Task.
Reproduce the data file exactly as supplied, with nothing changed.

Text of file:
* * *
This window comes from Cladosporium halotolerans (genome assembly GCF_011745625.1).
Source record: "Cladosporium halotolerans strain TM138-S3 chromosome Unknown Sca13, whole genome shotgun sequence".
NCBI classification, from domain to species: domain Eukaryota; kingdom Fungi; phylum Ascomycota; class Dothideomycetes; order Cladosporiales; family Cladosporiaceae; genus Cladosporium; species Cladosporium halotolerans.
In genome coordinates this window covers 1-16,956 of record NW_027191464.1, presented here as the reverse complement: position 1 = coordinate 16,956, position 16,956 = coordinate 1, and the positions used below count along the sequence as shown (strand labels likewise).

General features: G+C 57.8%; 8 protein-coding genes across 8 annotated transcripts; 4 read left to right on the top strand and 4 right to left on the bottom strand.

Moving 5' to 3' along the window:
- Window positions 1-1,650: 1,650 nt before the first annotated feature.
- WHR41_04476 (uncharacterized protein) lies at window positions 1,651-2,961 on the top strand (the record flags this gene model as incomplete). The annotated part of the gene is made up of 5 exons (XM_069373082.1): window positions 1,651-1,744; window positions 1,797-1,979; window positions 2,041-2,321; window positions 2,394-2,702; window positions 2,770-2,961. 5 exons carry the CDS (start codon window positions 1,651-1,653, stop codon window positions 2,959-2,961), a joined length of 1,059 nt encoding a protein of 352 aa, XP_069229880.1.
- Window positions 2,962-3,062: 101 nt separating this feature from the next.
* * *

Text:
This window comes from Cladosporium halotolerans (genome assembly GCF_011745625.1).
Source record: "Cladosporium halotolerans strain TM138-S3 chromosome Unknown Sca13, whole genome shotgun sequence".
NCBI classification, from domain to species: domain Eukaryota; kingdom Fungi; phylum Ascomycota; class Dothideomycetes; order Cladosporiales; family Cladosporiaceae; genus Cladosporium; species Cladosporium halotolerans.
In genome coordinates this window covers 1-16,956 of record NW_027191464.1, presented here as the reverse complement: position 1 = coordinate 16,956, position 16,956 = coordinate 1, and the positions used below count along the sequence as shown (strand labels likewise).

General features: G+C 57.8%; 8 protein-coding genes across 8 annotated transcripts; 4 read left to right on the top strand and 4 right to left on the bottom strand.

Moving 5' to 3' along the window:
- Window positions 1-1,650: 1,650 nt before the first annotated feature.
- WHR41_04476 (uncharacterized protein) lies at window positions 1,651-2,961 on the top strand (the record flags this gene model as incomplete). The annotated part of the gene is made up of 5 exons (XM_069373082.1): window positions 1,651-1,744; window positions 1,797-1,979; window positions 2,041-2,321; window positions 2,394-2,702; window positions 2,770-2,961. 5 exons carry the CDS (start codon window positions 1,651-1,653, stop codon window positions 2,959-2,961), a joined length of 1,059 nt encoding a protein of 352 aa, XP_069229880.1.
- Window positions 2,962-3,062: 101 nt separating this feature from the next.